A blessing or a curse?

Europe's Petrostates Fall Into the Oil Trap

Leonid Bershidsky is a Bloomberg View columnist. He was the founding editor of the Russian business daily Vedomosti and founded the opinion website Slon.ru.
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Countries with vast natural resource income have a choice: Spend the money or save it for later. As the Netherlands and Norway are discovering, both have their disadvantages.

The Dutch Court of Audit has just released a damning report on the government's management of income from the Netherlands' natural gas fields over the past half century. It calculates that if the government had accumulated the revenues in a special fund, the roughly 265 billion in gas proceeds would have swelled to 350 billion euros ($442 billion at the current exchange rate) by January 2014. Instead, the money largely disappeared into the Dutch treasury. The only traceable "gas money" was 26 billion euros used to finance some transport and environmental projects, including a railroad connecting Holland to the European high-speed network. If Holland had created a fund, the investment income alone would have been enough to cover half the cost of the projects, the audit court calculated.

Now, it's probably too late for Holland to change course. With gas extraction shrinking and an aging population demanding more and more government expenditure, the budget needs whatever gas income it can get. The Netherlands, in other words, has a case of hydrocarbon dependence, even though it's not as bad as those afflicting Russia or the Arab oil-producing nations.

Norway has taken a completely different approach. Its 1990 decision to separate hydrocarbon revenues from what it calls the "mainland economy" was as courageous as a refusal to take any habit-inducing substances. The resulting Government Pension Fund now contains nearly $900 billion -- more than enough to cover the budget shortfalls that the government expects to appear in the 2030s as the share of retirees in the country's population increases. You can watch the fund grow in real time here. Even a static picture looks impressive (the numbers are in billions of Norwegian kroner):

Problem is, there can be such a thing as too much money. In their search for places to invest, the Norwegian authorities have had to expand the fund's mandate from just government bonds to equities in 1997, to emerging markets assets in 2000, then to corporate bonds in 2002 and finally to real estate in 2010. There are barely enough quality assets for the fund to keep up its successful money management record (it made 15 percent last year and almost 5 percent in the first six months of 2014). Now, the government is suggesting the fund venture into private equity and infrastructural investments. Norges Bank Investment Management, the company that handles the money, has an insatiable hunger for more managers.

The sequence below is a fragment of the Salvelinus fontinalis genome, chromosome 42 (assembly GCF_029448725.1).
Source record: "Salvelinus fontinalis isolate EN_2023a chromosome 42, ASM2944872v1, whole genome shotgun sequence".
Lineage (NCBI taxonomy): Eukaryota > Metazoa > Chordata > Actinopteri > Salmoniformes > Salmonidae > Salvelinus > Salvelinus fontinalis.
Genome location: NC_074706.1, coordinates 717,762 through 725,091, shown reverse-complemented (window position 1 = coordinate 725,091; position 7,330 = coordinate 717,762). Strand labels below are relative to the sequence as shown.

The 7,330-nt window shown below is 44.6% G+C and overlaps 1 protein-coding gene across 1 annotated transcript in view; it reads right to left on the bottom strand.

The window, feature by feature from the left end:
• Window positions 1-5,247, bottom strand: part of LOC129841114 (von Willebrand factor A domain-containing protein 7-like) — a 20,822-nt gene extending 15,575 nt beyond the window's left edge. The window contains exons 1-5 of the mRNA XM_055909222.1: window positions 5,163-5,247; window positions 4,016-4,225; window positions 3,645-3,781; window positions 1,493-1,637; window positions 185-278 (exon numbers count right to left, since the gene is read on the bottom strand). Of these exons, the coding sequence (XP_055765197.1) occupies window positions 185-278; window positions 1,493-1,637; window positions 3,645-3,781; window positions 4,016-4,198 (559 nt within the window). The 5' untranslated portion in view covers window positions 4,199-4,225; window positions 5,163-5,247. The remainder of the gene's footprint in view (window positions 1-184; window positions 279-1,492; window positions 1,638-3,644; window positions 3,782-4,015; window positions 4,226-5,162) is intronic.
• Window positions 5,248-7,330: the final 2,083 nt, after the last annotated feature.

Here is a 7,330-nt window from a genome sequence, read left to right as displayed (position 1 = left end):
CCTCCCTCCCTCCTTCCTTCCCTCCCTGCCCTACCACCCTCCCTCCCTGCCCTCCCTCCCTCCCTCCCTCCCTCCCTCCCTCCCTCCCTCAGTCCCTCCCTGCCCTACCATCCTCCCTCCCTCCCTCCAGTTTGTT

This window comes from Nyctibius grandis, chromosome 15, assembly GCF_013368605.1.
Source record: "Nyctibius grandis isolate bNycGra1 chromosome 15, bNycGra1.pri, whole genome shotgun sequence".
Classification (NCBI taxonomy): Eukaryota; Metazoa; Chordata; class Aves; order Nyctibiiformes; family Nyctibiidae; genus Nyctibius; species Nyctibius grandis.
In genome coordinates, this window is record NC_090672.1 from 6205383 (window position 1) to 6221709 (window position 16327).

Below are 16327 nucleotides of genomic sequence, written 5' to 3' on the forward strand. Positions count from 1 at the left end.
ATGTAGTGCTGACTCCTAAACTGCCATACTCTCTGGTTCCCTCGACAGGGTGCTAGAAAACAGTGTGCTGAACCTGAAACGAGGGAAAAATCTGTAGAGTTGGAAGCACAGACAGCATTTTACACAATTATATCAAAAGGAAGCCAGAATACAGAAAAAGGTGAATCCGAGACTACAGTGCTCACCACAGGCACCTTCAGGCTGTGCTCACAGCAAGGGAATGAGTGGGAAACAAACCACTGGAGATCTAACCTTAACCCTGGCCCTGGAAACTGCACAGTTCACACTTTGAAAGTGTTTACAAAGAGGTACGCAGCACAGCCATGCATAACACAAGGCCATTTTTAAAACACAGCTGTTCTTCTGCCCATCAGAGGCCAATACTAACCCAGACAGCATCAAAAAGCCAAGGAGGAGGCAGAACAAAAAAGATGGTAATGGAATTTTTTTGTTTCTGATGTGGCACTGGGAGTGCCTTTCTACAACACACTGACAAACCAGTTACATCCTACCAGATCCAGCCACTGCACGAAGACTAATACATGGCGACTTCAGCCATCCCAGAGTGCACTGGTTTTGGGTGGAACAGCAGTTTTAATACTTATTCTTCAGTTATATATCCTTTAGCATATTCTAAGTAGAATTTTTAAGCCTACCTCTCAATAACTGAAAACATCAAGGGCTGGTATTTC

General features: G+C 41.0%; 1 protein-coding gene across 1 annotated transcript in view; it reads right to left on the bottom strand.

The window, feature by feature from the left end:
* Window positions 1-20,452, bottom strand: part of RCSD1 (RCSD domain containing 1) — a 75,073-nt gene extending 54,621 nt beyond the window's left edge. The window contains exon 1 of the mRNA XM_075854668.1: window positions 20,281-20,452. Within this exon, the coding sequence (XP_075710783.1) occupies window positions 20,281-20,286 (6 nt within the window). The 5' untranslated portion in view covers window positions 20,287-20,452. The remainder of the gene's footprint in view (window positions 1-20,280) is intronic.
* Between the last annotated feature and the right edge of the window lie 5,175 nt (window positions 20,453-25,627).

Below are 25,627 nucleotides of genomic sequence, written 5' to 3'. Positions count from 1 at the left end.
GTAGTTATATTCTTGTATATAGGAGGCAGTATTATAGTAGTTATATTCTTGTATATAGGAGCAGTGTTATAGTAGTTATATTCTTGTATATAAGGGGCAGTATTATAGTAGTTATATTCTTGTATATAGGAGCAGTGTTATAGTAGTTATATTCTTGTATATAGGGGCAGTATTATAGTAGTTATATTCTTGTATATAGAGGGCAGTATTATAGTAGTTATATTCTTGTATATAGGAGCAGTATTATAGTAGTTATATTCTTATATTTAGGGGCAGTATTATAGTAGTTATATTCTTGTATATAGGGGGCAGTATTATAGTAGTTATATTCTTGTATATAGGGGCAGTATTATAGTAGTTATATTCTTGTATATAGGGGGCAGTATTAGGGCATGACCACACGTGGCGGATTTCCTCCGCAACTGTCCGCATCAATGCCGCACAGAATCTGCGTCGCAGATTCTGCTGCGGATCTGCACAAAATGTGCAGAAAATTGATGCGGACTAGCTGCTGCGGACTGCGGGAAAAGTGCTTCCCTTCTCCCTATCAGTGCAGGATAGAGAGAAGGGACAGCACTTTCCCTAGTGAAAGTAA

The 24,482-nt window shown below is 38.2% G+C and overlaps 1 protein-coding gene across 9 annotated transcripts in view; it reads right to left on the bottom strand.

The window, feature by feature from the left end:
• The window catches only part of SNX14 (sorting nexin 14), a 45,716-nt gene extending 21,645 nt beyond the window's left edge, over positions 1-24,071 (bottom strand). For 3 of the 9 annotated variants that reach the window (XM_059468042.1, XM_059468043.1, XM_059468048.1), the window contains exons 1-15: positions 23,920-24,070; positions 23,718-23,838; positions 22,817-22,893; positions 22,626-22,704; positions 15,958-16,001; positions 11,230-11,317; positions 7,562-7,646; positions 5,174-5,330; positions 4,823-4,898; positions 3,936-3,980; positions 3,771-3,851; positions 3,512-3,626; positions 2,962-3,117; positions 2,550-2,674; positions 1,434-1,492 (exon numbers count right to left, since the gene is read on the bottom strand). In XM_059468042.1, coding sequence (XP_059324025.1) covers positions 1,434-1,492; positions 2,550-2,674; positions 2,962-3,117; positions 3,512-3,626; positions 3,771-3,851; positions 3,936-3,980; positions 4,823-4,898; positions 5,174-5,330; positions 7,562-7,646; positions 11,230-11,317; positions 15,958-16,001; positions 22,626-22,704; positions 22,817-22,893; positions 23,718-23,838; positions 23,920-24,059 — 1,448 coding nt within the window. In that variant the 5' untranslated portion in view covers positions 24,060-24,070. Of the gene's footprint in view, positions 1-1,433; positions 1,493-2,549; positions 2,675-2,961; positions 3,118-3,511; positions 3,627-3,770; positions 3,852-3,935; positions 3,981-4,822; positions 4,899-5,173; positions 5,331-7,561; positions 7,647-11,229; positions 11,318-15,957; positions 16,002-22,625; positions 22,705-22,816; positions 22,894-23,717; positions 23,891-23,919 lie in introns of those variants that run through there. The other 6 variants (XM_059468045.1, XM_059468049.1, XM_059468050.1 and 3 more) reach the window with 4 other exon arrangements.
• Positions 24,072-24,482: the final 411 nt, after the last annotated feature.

Spending the money is difficult, too. The coalition government's proposal to spend a record $25 billion, or about 3 percent of the fund, in 2015 has raised concerns about overheating the economy, in which the government already accounts for about half of gross domestic product -- more than any other European country. Some of the coalition's member parties are suggesting a downward revision of the country's fiscal rule, which allows the spending of up to 4 percent of the fund's value per year. According to the Norwegian finance ministry, that amount of new spending "would entail a large and unwarranted fiscal expansion."

Norwegians have so far resisted the temptation to cut taxes and use the oil money to make up the difference. They are well aware of research showing that resource-rich nations have to keep taxes high to avoid government corruption and maintain accountability to citizens. As a result, the fund is likely to keep growing faster than the investment income can be spent. It is already double Norway's annual economic output, and technically makes all Norwegians millionaires -- a distinction that has little effect on their daily lives.

It's probably better to have Norway's problem than the Netherlands'. Still, one wonders if it wouldn't be preferable to have some kind of global mechanism for evening out resource inequalities. As Norway's example shows, markets might not be well equipped to handle the capital flows.

This column does not necessarily reflect the opinion of Bloomberg View's editorial board or Bloomberg LP, its owners and investors.

To contact the author on this story:
Leonid Bershidsky at lbershidsky@bloomberg.net

To contact the editor on this story:
Mark Whitehouse at mwhitehouse1@bloomberg.net